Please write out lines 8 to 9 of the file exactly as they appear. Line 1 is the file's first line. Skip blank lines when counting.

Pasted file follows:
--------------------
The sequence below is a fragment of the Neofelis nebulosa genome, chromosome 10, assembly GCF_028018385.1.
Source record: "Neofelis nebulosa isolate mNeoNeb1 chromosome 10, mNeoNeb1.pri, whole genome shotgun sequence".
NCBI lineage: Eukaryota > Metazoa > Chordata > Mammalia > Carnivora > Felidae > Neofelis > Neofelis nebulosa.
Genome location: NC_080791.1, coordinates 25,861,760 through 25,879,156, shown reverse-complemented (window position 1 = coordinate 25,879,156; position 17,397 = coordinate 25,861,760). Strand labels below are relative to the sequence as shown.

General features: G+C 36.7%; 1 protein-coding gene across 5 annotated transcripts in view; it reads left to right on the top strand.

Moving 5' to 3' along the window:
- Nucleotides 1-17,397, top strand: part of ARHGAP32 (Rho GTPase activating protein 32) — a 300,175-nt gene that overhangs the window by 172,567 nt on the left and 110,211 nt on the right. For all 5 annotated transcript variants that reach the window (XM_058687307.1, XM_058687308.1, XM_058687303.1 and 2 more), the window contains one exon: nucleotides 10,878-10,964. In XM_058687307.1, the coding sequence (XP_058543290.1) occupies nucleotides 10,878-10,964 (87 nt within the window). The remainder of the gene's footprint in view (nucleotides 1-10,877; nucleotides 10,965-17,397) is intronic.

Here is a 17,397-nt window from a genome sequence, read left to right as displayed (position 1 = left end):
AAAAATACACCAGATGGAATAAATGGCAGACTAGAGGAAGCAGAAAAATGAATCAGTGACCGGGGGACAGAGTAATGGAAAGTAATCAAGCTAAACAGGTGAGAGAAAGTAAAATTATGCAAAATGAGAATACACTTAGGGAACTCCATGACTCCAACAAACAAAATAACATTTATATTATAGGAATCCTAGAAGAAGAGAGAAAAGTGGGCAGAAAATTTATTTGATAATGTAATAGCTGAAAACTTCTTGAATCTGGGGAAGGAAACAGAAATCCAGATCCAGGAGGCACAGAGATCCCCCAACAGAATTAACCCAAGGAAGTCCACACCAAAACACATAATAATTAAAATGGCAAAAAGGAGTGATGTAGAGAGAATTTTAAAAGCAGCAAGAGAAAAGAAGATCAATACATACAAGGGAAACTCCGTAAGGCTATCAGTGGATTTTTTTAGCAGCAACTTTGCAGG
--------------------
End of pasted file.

Here is a 17,397-nt window from a genome sequence, read left to right as displayed (position 1 = left end):
AAAAATACACCAGATGGAATAAATGGCAGACTAGAGGAAGCAGAAAAATGAATCAGTGACCGGGGGACAGAGTAATGGAAAGTAATCAAGCTAAACAGGTGAGAGAAAGTAAAATTATGCAAAATGAGAATACACTTAGGGAACTCCATGACTCCAACAAACAAAATAACATTTATATTATAGGAATCCTAGAAGAAGAGAGAAAAGTGGGCAGAAAATTTATTTGATAATGTAATAGCTGAAAACTTCTTGAATCTGGGGAAGGAAACAGAAATCCAGATCCAGGAGGCACAGAGATCCCCCAACAGAATTAACCCAAGGAAGTCCACACCAAAACACATAATAATTAAAATGGCAAAAAGGAGTGATGTAGAGAGAATTTTAAAAGCAGCAAGAGAAAAGAAGATCAATACATACAAGGGAAACTCCGTAAGGCTATCAGTGGATTTTTTTAGCAGCAACTTTGCAGG